The late 17th and early 18th centuries witnessed constitutional revolutions in England, Scotland, and Ireland. Representative institutions advanced in authority at the expense of the crown. Government became more responsive to the concerns and wishes of the ‘people’ as politicians, and political theorists professed the supremacy of public over private interest.
It was also a time of intensive popular participation in political life: mobs rioted for the redress of grievances; a partisan press cultivated the prejudices of the electorate; and political adventurers mobilised ordinary people in armed rebellion.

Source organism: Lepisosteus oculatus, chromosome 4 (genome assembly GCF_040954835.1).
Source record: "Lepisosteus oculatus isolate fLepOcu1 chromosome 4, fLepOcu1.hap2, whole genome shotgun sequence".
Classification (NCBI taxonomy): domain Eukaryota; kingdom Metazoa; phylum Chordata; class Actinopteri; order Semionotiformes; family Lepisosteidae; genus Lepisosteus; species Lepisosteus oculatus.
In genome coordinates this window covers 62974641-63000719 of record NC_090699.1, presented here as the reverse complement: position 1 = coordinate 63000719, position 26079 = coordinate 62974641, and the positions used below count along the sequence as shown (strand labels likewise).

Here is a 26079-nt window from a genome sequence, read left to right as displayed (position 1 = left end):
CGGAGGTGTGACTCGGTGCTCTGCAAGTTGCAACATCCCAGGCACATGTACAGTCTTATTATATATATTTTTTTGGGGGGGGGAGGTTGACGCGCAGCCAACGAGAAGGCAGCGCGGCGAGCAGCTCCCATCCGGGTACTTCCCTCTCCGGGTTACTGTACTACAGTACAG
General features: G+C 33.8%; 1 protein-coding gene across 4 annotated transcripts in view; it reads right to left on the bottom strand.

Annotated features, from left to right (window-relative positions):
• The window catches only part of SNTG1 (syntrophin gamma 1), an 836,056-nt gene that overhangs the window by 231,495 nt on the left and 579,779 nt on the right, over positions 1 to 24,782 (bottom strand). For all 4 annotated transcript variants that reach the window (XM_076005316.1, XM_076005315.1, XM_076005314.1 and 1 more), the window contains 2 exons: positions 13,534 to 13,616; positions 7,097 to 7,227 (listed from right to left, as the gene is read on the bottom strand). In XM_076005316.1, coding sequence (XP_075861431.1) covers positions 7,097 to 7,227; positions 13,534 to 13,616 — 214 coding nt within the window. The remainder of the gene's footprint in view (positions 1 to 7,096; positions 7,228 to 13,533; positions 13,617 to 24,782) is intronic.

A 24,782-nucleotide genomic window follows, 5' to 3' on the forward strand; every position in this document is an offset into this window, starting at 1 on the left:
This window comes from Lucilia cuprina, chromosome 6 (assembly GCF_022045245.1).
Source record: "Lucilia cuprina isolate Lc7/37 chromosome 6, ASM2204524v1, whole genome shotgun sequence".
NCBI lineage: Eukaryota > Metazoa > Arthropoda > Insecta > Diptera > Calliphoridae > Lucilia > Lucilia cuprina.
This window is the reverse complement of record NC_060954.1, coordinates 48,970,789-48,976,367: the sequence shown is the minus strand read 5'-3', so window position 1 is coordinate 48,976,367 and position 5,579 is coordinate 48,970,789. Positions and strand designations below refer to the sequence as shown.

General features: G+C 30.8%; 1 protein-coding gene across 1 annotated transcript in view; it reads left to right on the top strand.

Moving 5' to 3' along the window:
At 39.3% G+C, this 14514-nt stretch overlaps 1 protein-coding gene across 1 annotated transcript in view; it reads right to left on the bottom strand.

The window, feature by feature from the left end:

This course examines popular involvement in politics, in all its different forms, in the three kingdoms of England, Scotland and Ireland. It will seek to discover what contemporaries meant when they spoke of ‘the people’; how far ordinary Englishmen, Scotsmen, and Irishmen became politically aware and politically active in this period; what kinds of issues aroused their passions; how they expressed their views and whether or not “the people” had any meaningful influence on the government of the later Stuart and Hanoverian state.